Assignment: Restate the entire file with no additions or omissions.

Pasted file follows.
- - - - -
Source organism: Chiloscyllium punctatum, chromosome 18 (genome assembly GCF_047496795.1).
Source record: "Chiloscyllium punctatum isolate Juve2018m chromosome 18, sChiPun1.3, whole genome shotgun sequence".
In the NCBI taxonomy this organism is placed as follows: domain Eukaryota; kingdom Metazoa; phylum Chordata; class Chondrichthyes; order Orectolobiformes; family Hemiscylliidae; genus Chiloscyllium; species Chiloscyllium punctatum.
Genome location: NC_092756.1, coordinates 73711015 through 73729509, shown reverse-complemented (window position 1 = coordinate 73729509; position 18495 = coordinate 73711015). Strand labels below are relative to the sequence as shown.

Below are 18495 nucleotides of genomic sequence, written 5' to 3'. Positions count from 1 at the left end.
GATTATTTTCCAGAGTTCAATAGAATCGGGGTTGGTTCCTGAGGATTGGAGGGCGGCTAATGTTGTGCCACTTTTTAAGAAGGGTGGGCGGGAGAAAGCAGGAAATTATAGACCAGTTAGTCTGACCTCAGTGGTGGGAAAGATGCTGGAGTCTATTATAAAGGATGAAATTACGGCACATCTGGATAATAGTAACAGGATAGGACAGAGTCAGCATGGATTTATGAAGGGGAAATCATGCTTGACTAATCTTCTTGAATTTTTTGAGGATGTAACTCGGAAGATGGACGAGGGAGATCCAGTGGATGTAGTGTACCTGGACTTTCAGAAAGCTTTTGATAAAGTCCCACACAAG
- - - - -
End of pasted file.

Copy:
Source organism: Chiloscyllium punctatum, chromosome 18 (genome assembly GCF_047496795.1).
Source record: "Chiloscyllium punctatum isolate Juve2018m chromosome 18, sChiPun1.3, whole genome shotgun sequence".
In the NCBI taxonomy this organism is placed as follows: domain Eukaryota; kingdom Metazoa; phylum Chordata; class Chondrichthyes; order Orectolobiformes; family Hemiscylliidae; genus Chiloscyllium; species Chiloscyllium punctatum.
Genome location: NC_092756.1, coordinates 73711015 through 73729509, shown reverse-complemented (window position 1 = coordinate 73729509; position 18495 = coordinate 73711015). Strand labels below are relative to the sequence as shown.

Below are 18495 nucleotides of genomic sequence, written 5' to 3'. Positions count from 1 at the left end.
GATTATTTTCCAGAGTTCAATAGAATCGGGGTTGGTTCCTGAGGATTGGAGGGCGGCTAATGTTGTGCCACTTTTTAAGAAGGGTGGGCGGGAGAAAGCAGGAAATTATAGACCAGTTAGTCTGACCTCAGTGGTGGGAAAGATGCTGGAGTCTATTATAAAGGATGAAATTACGGCACATCTGGATAATAGTAACAGGATAGGACAGAGTCAGCATGGATTTATGAAGGGGAAATCATGCTTGACTAATCTTCTTGAATTTTTTGAGGATGTAACTCGGAAGATGGACGAGGGAGATCCAGTGGATGTAGTGTACCTGGACTTTCAGAAAGCTTTTGATAAAGTCCCACACAAG